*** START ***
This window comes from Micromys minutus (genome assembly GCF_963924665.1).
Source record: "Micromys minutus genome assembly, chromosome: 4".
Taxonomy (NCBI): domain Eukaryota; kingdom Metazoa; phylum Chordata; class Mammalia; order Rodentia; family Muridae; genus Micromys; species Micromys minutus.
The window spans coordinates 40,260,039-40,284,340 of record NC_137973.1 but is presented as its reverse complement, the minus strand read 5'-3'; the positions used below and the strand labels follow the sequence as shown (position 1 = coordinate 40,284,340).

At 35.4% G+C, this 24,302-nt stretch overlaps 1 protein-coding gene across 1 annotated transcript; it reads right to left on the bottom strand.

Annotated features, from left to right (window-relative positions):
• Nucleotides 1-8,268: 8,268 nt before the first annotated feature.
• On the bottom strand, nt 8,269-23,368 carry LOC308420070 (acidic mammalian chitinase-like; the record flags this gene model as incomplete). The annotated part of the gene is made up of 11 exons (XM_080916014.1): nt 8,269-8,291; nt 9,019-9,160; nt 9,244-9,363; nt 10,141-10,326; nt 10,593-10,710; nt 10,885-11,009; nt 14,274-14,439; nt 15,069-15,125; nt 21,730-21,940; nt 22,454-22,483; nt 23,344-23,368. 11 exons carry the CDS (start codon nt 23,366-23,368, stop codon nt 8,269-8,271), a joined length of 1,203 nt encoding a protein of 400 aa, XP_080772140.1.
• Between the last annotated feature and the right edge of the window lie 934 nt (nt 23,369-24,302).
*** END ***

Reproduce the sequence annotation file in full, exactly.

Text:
This window comes from Micromys minutus (genome assembly GCF_963924665.1).
Source record: "Micromys minutus genome assembly, chromosome: 4".
Taxonomy (NCBI): domain Eukaryota; kingdom Metazoa; phylum Chordata; class Mammalia; order Rodentia; family Muridae; genus Micromys; species Micromys minutus.
The window spans coordinates 40,260,039-40,284,340 of record NC_137973.1 but is presented as its reverse complement, the minus strand read 5'-3'; the positions used below and the strand labels follow the sequence as shown (position 1 = coordinate 40,284,340).

At 35.4% G+C, this 24,302-nt stretch overlaps 1 protein-coding gene across 1 annotated transcript; it reads right to left on the bottom strand.

Annotated features, from left to right (window-relative positions):
• Nucleotides 1-8,268: 8,268 nt before the first annotated feature.
• On the bottom strand, nt 8,269-23,368 carry LOC308420070 (acidic mammalian chitinase-like; the record flags this gene model as incomplete). The annotated part of the gene is made up of 11 exons (XM_080916014.1): nt 8,269-8,291; nt 9,019-9,160; nt 9,244-9,363; nt 10,141-10,326; nt 10,593-10,710; nt 10,885-11,009; nt 14,274-14,439; nt 15,069-15,125; nt 21,730-21,940; nt 22,454-22,483; nt 23,344-23,368. 11 exons carry the CDS (start codon nt 23,366-23,368, stop codon nt 8,269-8,271), a joined length of 1,203 nt encoding a protein of 400 aa, XP_080772140.1.
• Between the last annotated feature and the right edge of the window lie 934 nt (nt 23,369-24,302).